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HPV & Oral Cancer: What’s the Link?

From the Show: Health Radio
Summary: What is causing the rise in oral cancer among young adults?
Air Date: 10/14/15
Duration: 10
Host: Melanie Cole, MS
Guest Bio: Deepak Kademani, DMD, MD
Deepak Kademani Dr. Deepak Kademani is a board-certified oral & maxillofacial surgeon whose clinical special interests include: head and neck cancer; oral cancer; salivary gland pathology; facial trauma; reconstructive surgery; bone grafts; jaw tumors; TMJ disorders; obstructive sleep apnea; dental implants; and dentoalveolar surgery.

Dr. Kademani's dental, medical degrees and surgical residency in Oral and Maxillofacial Surgery education was at the University of Pennsylvania. This was followed by a fellowship in Head and Neck Surgery. He was subsequently board certified by the American Board of Oral and Maxillofacial Surgery.

In 2004 he was the recipient of the American Association of Oral and Maxillofacial Surgeons Faculty Education Development Award. He currently is the Fellowship Director of the Oral/Head and Neck Oncologic Surgery and Reconstructive Surgery Program at North Memorial Medical Center and The Humphrey Cancer Center.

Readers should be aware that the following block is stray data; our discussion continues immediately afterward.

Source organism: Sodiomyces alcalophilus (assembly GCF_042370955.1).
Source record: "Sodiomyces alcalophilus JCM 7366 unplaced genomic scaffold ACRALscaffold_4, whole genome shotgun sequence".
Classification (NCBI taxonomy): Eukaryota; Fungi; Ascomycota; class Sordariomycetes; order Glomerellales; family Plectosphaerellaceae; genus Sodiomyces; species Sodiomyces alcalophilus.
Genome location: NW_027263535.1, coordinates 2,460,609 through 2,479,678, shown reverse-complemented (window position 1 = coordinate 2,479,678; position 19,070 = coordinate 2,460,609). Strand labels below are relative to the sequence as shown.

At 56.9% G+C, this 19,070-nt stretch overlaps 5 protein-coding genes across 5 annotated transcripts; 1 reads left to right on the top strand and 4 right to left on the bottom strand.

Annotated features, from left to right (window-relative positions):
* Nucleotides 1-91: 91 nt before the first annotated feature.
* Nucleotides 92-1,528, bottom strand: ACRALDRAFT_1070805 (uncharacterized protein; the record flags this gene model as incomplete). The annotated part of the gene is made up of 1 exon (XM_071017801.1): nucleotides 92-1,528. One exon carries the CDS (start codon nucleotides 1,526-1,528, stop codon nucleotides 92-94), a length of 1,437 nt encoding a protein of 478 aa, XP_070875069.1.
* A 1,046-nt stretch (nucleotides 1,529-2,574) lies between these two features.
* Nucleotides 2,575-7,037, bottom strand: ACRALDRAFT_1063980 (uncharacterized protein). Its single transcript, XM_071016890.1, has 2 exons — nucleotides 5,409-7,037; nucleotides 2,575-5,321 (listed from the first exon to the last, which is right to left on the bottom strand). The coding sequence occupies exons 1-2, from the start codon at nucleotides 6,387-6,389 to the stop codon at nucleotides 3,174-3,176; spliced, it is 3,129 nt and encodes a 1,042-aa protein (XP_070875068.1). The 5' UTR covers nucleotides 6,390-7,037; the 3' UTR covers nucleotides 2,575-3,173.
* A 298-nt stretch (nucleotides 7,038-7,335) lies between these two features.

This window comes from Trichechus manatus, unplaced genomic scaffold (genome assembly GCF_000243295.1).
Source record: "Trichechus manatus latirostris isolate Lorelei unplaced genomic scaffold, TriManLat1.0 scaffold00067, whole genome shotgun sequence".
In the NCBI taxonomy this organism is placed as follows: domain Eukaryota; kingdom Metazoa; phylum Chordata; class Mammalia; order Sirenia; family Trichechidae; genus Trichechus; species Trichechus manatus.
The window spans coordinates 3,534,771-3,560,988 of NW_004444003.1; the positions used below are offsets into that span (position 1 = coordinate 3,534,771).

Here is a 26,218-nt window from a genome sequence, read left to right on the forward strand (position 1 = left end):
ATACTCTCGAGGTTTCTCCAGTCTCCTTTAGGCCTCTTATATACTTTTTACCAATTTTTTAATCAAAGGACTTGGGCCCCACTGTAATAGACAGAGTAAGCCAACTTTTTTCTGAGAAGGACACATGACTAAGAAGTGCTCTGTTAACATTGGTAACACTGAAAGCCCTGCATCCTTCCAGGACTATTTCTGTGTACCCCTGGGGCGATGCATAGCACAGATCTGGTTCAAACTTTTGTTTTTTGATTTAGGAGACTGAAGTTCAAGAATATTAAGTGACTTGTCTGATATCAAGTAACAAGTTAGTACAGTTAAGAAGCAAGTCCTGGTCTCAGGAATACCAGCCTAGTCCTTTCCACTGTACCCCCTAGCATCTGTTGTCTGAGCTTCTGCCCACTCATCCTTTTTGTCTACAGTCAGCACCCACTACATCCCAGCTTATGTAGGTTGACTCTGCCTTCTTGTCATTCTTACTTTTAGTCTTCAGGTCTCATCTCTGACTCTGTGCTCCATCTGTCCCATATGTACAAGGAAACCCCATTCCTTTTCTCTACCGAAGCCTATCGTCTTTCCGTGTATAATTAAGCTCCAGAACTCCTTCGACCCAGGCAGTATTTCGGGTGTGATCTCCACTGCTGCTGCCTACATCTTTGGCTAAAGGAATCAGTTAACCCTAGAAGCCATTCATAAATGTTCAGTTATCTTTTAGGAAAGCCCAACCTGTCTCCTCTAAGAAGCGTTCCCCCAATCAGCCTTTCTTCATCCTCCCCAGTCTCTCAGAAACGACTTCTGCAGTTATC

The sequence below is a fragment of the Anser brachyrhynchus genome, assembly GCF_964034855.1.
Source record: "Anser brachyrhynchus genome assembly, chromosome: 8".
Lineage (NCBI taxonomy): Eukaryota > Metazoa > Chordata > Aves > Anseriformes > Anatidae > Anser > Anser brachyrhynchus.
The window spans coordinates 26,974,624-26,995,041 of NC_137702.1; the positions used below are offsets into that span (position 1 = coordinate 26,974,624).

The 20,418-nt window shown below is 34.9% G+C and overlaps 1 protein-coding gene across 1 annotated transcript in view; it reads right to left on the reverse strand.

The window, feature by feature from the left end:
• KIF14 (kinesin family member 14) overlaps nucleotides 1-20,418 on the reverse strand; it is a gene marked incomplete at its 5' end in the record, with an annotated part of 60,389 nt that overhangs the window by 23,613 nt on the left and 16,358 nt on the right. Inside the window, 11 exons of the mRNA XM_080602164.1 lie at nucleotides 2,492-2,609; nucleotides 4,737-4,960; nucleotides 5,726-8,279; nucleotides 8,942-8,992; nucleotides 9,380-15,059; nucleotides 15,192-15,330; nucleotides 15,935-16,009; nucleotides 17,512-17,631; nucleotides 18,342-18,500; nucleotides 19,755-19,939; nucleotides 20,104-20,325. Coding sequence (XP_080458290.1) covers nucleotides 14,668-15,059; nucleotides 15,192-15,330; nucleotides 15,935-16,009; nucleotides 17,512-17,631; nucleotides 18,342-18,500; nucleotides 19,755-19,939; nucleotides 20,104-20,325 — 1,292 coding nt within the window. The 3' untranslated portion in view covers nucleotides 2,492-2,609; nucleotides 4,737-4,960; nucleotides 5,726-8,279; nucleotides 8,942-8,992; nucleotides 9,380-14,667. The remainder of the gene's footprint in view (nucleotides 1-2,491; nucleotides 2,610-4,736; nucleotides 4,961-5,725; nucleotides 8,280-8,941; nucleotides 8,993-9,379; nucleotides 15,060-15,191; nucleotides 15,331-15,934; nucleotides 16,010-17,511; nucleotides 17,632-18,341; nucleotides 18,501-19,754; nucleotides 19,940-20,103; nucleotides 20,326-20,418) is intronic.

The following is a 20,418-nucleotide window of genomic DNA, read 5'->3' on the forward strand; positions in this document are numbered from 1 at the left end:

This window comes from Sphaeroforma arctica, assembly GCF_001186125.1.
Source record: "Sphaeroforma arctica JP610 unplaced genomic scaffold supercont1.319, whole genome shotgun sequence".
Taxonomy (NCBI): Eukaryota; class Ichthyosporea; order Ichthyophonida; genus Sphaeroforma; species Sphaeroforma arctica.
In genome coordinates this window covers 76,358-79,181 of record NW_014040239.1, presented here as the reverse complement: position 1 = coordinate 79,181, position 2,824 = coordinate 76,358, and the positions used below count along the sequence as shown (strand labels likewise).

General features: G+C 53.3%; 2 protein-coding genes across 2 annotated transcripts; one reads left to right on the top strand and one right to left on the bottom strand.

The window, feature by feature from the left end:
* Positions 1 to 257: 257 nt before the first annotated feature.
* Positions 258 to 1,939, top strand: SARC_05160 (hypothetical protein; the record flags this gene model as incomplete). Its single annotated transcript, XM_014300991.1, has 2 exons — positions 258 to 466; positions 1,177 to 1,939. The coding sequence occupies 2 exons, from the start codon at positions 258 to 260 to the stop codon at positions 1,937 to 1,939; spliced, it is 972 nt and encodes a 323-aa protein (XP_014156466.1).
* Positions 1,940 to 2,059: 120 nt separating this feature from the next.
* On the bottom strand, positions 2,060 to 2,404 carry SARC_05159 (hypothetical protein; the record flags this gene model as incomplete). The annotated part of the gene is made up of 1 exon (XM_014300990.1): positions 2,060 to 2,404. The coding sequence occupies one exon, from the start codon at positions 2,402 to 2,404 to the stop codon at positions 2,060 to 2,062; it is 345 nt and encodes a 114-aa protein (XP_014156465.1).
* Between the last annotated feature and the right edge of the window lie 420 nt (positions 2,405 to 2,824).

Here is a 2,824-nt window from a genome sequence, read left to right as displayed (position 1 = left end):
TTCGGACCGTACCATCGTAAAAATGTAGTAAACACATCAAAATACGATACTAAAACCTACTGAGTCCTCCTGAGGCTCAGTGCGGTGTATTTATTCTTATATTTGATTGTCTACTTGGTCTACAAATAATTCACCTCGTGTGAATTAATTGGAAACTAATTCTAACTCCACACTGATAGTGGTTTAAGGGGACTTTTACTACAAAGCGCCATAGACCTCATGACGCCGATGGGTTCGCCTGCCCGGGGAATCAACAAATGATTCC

Dr. Kademani is a member of numerous professional societies, including the American College of Surgeons and the American Head and Neck Society. In addition to authoring over one hundred books, chapters, monographs, and publications, he has also lectured nationally and internationally on a variety of topics, predominantly in head and neck pathology and reconstruction.
HPV & Oral Cancer: What’s the Link?
Once a disease of older people who regularly drink and smoke, oral cancer is now plaguing younger generations, causing facial deformities and, in some cases, death.

Studies show a link between oral cancer and the human papilloma virus (HPV). Research in the New England Journal of Medicine revealed that people infected with HPV are 32 times more likely to develop oral or throat cancers compared to the increased risk associated with smoking (three times more likely to develop these cancers) and drinking alcohol (two-and-a-half times more likely).

Some are attributing the correlation between oral cancer and HPV to changes in sexual practices among young adults in recent decades, in particular an increase in oral sex. People with oral and oropharyngeal cancer linked to HPV infection tend to be younger and are less likely to be smokers and drinkers.

Listen in as Deepak Kademani, DMD, MD, shares what is contributing to the rise in oral cancer among young adults.

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